• U.S. federal laws that govern CPS agencies include: Child Abuse Prevention and Treatment Act (CAPTA) Indian Child Welfare Act (ICWA) Multi-Ethnic Placement Act (MEPA) Adoption and Safe Families Act (ASFA) Section 504 of the Rehabilitation Act of 1973 (Section 504) Title II of the Americans with Disabilities Act of 1990 (ADA) 42 U.S.C. Section 1983, and depending on the circumstances 1985. (wikipedia.org)
  • Public health aims to improve the quality of life through prevention and treatment of disease, including mental health. (wikipedia.org)
  • Common public health initiatives include promoting handwashing and breastfeeding, delivery of vaccinations, suicide prevention and distribution of condoms to control the spread of sexually transmitted diseases. (wikipedia.org)
  • In Canada, the Public Health Agency of Canada is the national agency responsible for public health, emergency preparedness and response, and infectious and chronic disease control and prevention. (wikipedia.org)
  • officials
  • According to the article, A review of memos, e-mail and other contracting documents obtained by The Washington Post show that in a rush to meet congressional mandates to establish the information analysis and infrastructure protection offices, agency officials routinely waived rules designed to protect taxpayer money. (wikipedia.org)
  • 1962
  • The library moved to its current quarters in Bethesda, Maryland, on the campus of the National Institutes of Health, in 1962. (wikipedia.org)
  • bodies
  • The Office of Research Integrity (ORI) is one of the bodies concerned with research integrity in the United States. (wikipedia.org)
  • Legal scholar Terry S. Kogan lists four primary rationales for sex-segregated toilets as detailed by state statutes and related literature during this time period: sanitation, women's privacy, the protection of women's bodies, which were seen as weaker, and to protect social morality especially as it pertained to the nineteenth century ideology of separate spheres. (wikipedia.org)
  • regulatory
  • United States regulatory policy is governed by the Coordinated Framework for Regulation of Biotechnology. (wikipedia.org)
  • See Mendocino County GMO Ban) The Biotechnology Regulatory Services program of the Animal and Plant Health Inspection Service (APHIS) agency within the USDA is concerned with protecting agriculture and the environment from potential pests under the Plant Protection Act of 2000 (part of the Agriculture Risk Protection Act) and the National Environmental Policy Act (NEPA). (wikipedia.org)
  • Workplace
  • 7-10 The growing evidence on the adverse health effects of exposure to passive smoking has catalysed the development of workplace smoking restrictions. (bmj.com)
  • In the United States, sex-based separation of public restrooms began in the late 19th century as a response to women not having toilets available to them in the workplace. (wikipedia.org)
  • In 1887 Massachusetts became the first of the United States to pass legislation requiring any workplace with female employees to have a female-specific restroom. (wikipedia.org)
  • mental health
  • The agency administers grant programs supporting research, training, and service programs in alcoholism, drug abuse, and mental health. (thefreedictionary.com)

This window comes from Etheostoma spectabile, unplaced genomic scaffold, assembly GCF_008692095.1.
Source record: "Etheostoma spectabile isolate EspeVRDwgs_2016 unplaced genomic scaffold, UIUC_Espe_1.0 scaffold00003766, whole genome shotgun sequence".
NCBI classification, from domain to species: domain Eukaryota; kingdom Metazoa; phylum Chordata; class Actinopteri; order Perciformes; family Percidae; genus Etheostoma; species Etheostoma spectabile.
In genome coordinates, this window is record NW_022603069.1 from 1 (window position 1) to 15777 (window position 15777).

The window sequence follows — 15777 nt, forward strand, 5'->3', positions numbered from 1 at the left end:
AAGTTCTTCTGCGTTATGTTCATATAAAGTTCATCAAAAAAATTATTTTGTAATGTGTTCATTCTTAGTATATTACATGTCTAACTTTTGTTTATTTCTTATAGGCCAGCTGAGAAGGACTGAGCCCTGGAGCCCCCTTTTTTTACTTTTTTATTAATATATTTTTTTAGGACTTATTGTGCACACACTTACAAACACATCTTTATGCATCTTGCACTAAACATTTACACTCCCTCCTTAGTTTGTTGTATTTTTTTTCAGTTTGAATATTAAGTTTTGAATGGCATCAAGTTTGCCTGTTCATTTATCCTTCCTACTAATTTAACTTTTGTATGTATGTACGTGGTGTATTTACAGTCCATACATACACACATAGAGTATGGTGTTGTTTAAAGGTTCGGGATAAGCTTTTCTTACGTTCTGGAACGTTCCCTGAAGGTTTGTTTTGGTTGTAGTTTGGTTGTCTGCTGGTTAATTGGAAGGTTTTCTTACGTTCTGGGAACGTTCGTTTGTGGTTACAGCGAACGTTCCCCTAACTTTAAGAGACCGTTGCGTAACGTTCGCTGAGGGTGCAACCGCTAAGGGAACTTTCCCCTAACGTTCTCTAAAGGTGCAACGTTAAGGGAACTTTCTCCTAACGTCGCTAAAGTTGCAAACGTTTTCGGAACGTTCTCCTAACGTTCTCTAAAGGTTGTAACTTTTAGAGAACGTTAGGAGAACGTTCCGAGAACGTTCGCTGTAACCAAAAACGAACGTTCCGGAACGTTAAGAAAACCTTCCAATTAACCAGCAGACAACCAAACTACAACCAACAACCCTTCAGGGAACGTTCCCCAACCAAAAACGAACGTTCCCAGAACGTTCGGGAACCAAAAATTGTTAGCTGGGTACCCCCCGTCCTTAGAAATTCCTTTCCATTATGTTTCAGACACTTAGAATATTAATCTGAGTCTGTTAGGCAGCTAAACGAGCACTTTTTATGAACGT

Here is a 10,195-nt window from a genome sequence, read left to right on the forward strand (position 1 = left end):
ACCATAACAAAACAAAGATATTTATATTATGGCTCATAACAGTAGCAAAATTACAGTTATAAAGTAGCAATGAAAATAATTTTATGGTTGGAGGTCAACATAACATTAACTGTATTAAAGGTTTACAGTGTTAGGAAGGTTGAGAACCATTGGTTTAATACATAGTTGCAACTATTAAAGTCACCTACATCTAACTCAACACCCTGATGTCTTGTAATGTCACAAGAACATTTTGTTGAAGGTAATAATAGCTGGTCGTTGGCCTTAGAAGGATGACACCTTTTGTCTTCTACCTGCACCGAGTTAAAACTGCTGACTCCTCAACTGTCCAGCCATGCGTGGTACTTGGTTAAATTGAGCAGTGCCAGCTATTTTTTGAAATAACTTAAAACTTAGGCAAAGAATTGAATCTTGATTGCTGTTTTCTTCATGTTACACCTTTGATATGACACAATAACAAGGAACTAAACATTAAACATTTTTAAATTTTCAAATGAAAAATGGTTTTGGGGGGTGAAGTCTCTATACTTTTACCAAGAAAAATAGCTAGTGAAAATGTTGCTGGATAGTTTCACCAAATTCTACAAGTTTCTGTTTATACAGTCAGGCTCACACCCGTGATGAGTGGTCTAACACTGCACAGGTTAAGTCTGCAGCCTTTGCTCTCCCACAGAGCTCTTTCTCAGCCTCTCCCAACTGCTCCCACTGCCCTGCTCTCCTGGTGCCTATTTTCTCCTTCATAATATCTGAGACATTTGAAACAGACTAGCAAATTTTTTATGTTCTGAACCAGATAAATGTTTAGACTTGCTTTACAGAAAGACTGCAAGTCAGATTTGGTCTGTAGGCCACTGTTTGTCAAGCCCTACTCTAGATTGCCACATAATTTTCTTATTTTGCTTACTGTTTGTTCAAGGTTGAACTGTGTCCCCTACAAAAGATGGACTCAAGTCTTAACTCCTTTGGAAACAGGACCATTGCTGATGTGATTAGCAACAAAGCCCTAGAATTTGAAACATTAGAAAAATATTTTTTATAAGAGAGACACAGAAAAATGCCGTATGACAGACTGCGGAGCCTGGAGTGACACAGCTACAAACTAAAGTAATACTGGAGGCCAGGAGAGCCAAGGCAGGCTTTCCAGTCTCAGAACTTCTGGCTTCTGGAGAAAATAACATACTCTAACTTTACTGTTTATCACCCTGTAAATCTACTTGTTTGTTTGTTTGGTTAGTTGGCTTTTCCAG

• CMHS was established under the 1992 ADAMHA Reorganization Act, Public Law 102-321, which mandates CMHS' leadership role in delivering mental health services, generating and applying new knowledge, and establishing national mental health policy. (thefreedictionary.com)
  • Most governments recognize the importance of public health programs in reducing the incidence of disease, disability, and the effects of aging and other physical and mental health conditions, although public health generally receives significantly less government funding compared with medicine. (wikipedia.org)
  • government
  • A U.S. government agency that is part of the National Institutes of Health. (thefreedictionary.com)
  • Booz Allen Hamilton Inc. (/ˈbuːz ˈælən ˈhæməltən/, informally: Booz Allen) is an American management and information technology consulting firm, sometimes referred to as a government-services company, headquartered in McLean, Virginia, in Greater Washington, D.C., with 80 other offices around the globe. (wikipedia.org)
  • The report also recommended the removal of all country passenger services and small freight operations, but the government did not consider this to be politically feasible. (wikipedia.org)
  • The ACLU and PI filed a memo at the end of their investigation which called into question the ethics and legality of a government contractor (in this case Booz Allen) acting as auditors of a government program, when that contractor is heavily involved with those same agencies on other contracts. (wikipedia.org)
  • After working in government for eight years, Baker left to become CEO of Harvard Vanguard Medical Associates and later Harvard Pilgrim Health Care, a non-profit health benefits company. (wikipedia.org)
  • He returned to the John F. Kennedy School of Government in 1992, becoming an associate of the Joan Shorenstein Center on the Press, Politics and Public Policy. (wikipedia.org)
  • Washington: United States Government Printing Office. (wikipedia.org)
  • The Dr. Nathan Davis Awards are presented annually by the American Medical Association (AMA) and awarded to elected and career public servants in national, state, and local governments for outstanding government service. (wikipedia.org)